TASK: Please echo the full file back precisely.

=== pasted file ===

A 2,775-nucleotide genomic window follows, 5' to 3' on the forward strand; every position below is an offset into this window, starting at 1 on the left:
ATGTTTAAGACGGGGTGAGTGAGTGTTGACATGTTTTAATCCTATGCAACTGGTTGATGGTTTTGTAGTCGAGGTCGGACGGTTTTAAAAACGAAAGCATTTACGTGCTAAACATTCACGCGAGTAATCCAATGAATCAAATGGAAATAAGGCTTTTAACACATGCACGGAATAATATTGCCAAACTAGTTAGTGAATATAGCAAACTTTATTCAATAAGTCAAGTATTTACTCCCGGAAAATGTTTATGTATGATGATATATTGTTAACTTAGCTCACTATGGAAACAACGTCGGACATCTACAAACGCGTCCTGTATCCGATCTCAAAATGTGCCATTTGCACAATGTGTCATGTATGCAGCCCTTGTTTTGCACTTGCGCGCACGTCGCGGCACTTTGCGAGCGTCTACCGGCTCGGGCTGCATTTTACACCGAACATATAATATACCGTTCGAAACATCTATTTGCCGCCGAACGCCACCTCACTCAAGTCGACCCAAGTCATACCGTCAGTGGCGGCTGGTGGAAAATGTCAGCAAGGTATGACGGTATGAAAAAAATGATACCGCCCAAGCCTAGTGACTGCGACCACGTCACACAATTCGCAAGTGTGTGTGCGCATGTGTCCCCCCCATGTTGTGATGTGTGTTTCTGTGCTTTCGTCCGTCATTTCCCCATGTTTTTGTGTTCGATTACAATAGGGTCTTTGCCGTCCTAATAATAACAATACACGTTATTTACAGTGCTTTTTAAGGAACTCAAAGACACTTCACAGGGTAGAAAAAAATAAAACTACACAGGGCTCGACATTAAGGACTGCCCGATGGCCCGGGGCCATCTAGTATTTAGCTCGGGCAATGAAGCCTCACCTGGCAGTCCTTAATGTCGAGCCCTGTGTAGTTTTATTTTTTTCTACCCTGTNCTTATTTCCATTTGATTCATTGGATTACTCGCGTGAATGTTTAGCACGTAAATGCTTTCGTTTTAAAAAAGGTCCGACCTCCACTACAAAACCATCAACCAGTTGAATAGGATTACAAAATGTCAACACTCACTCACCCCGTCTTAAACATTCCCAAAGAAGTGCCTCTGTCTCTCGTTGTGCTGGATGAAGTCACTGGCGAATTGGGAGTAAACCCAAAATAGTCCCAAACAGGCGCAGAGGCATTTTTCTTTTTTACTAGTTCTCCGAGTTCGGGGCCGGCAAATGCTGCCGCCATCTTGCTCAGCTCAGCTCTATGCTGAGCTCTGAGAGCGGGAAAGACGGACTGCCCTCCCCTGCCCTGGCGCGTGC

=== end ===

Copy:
A 2,775-nucleotide genomic window follows, 5' to 3' on the forward strand; every position below is an offset into this window, starting at 1 on the left:
ATGTTTAAGACGGGGTGAGTGAGTGTTGACATGTTTTAATCCTATGCAACTGGTTGATGGTTTTGTAGTCGAGGTCGGACGGTTTTAAAAACGAAAGCATTTACGTGCTAAACATTCACGCGAGTAATCCAATGAATCAAATGGAAATAAGGCTTTTAACACATGCACGGAATAATATTGCCAAACTAGTTAGTGAATATAGCAAACTTTATTCAATAAGTCAAGTATTTACTCCCGGAAAATGTTTATGTATGATGATATATTGTTAACTTAGCTCACTATGGAAACAACGTCGGACATCTACAAACGCGTCCTGTATCCGATCTCAAAATGTGCCATTTGCACAATGTGTCATGTATGCAGCCCTTGTTTTGCACTTGCGCGCACGTCGCGGCACTTTGCGAGCGTCTACCGGCTCGGGCTGCATTTTACACCGAACATATAATATACCGTTCGAAACATCTATTTGCCGCCGAACGCCACCTCACTCAAGTCGACCCAAGTCATACCGTCAGTGGCGGCTGGTGGAAAATGTCAGCAAGGTATGACGGTATGAAAAAAATGATACCGCCCAAGCCTAGTGACTGCGACCACGTCACACAATTCGCAAGTGTGTGTGCGCATGTGTCCCCCCCATGTTGTGATGTGTGTTTCTGTGCTTTCGTCCGTCATTTCCCCATGTTTTTGTGTTCGATTACAATAGGGTCTTTGCCGTCCTAATAATAACAATACACGTTATTTACAGTGCTTTTTAAGGAACTCAAAGACACTTCACAGGGTAGAAAAAAATAAAACTACACAGGGCTCGACATTAAGGACTGCCCGATGGCCCGGGGCCATCTAGTATTTAGCTCGGGCAATGAAGCCTCACCTGGCAGTCCTTAATGTCGAGCCCTGTGTAGTTTTATTTTTTTCTACCCTGTNCTTATTTCCATTTGATTCATTGGATTACTCGCGTGAATGTTTAGCACGTAAATGCTTTCGTTTTAAAAAAGGTCCGACCTCCACTACAAAACCATCAACCAGTTGAATAGGATTACAAAATGTCAACACTCACTCACCCCGTCTTAAACATTCCCAAAGAAGTGCCTCTGTCTCTCGTTGTGCTGGATGAAGTCACTGGCGAATTGGGAGTAAACCCAAAATAGTCCCAAACAGGCGCAGAGGCATTTTTCTTTTTTACTAGTTCTCCGAGTTCGGGGCCGGCAAATGCTGCCGCCATCTTGCTCAGCTCAGCTCTATGCTGAGCTCTGAGAGCGGGAAAGACGGACTGCCCTCCCCTGCCCTGGCGCGTGC